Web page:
As American hotel companies make their first forays into the Cuban market after a nearly 60-year absence, they're finding that Airbnb is already firmly established on the island. It's usually the other way around—with hotels entrenched and the home-sharing site as the upstart. But ever since President Obama began easing travel restrictions to Cuba in December 2014, hotels have had to deal with government regulations, construction delays, and infastructure challenges. Airbnb, on the other hand, didn't have to construct any buildings and could rely on a network of already licensed homeowners, thanks to a program the Cuban government started in the 1990s to help residents earn extra income by renting rooms in their homes.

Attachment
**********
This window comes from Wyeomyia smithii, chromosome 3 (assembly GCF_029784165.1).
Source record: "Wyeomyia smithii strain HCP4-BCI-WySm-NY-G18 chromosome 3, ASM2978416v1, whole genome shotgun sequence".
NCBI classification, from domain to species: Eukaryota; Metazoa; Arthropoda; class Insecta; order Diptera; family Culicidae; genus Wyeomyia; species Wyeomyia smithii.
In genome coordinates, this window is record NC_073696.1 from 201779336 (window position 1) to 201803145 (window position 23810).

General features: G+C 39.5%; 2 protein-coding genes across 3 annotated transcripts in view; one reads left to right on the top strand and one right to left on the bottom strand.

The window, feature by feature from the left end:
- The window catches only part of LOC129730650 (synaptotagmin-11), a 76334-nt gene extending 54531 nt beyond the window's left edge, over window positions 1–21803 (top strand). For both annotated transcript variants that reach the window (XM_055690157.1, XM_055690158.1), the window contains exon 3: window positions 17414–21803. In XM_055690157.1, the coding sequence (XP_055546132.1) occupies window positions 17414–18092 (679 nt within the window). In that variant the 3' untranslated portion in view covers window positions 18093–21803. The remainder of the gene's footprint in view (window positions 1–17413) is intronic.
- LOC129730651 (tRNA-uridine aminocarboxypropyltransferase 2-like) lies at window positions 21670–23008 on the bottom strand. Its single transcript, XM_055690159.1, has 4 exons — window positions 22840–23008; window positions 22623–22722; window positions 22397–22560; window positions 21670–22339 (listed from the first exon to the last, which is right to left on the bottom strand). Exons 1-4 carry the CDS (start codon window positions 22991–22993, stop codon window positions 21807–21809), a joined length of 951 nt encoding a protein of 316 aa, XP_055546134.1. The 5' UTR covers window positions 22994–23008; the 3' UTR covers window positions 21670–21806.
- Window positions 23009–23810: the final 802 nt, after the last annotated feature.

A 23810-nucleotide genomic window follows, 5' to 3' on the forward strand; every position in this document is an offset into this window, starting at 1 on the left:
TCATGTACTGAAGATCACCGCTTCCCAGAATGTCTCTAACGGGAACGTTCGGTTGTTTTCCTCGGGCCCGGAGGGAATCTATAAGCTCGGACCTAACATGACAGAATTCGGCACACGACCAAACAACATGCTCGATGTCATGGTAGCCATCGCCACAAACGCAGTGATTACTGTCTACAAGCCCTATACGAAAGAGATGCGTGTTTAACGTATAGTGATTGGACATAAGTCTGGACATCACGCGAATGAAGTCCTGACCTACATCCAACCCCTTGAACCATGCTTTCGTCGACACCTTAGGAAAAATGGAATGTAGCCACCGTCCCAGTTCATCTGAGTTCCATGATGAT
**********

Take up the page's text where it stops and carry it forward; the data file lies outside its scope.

Since moving into Cuba in April 2015, Airbnb has expanded from an initial 1,000 listings to more than 4,000—making Cuba the fastest-growing market in Airbnb's history.